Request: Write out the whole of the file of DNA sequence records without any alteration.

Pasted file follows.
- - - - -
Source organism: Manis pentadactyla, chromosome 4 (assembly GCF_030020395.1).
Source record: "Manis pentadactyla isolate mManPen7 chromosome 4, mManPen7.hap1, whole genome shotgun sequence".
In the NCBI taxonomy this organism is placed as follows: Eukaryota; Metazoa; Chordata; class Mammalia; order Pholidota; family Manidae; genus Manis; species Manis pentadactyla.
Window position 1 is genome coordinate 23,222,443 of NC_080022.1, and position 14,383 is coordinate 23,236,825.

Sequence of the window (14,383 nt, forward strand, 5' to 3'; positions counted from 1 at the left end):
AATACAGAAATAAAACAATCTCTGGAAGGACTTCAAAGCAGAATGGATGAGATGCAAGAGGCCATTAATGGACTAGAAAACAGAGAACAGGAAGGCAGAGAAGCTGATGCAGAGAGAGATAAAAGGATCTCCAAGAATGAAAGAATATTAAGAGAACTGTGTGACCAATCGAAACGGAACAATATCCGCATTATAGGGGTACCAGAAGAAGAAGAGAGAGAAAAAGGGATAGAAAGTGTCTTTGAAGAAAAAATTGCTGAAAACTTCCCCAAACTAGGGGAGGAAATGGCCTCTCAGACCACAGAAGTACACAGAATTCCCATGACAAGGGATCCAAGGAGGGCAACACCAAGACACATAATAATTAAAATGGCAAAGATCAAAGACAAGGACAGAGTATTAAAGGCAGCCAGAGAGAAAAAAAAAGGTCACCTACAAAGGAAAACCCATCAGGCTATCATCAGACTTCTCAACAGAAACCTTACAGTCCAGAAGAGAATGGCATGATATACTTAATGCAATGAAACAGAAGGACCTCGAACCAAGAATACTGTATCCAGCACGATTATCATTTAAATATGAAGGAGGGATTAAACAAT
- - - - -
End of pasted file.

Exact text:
Source organism: Manis pentadactyla, chromosome 4 (assembly GCF_030020395.1).
Source record: "Manis pentadactyla isolate mManPen7 chromosome 4, mManPen7.hap1, whole genome shotgun sequence".
In the NCBI taxonomy this organism is placed as follows: Eukaryota; Metazoa; Chordata; class Mammalia; order Pholidota; family Manidae; genus Manis; species Manis pentadactyla.
Window position 1 is genome coordinate 23,222,443 of NC_080022.1, and position 14,383 is coordinate 23,236,825.

Sequence of the window (14,383 nt, forward strand, 5' to 3'; positions counted from 1 at the left end):
AATACAGAAATAAAACAATCTCTGGAAGGACTTCAAAGCAGAATGGATGAGATGCAAGAGGCCATTAATGGACTAGAAAACAGAGAACAGGAAGGCAGAGAAGCTGATGCAGAGAGAGATAAAAGGATCTCCAAGAATGAAAGAATATTAAGAGAACTGTGTGACCAATCGAAACGGAACAATATCCGCATTATAGGGGTACCAGAAGAAGAAGAGAGAGAAAAAGGGATAGAAAGTGTCTTTGAAGAAAAAATTGCTGAAAACTTCCCCAAACTAGGGGAGGAAATGGCCTCTCAGACCACAGAAGTACACAGAATTCCCATGACAAGGGATCCAAGGAGGGCAACACCAAGACACATAATAATTAAAATGGCAAAGATCAAAGACAAGGACAGAGTATTAAAGGCAGCCAGAGAGAAAAAAAAAGGTCACCTACAAAGGAAAACCCATCAGGCTATCATCAGACTTCTCAACAGAAACCTTACAGTCCAGAAGAGAATGGCATGATATACTTAATGCAATGAAACAGAAGGACCTCGAACCAAGAATACTGTATCCAGCACGATTATCATTTAAATATGAAGGAGGGATTAAACAAT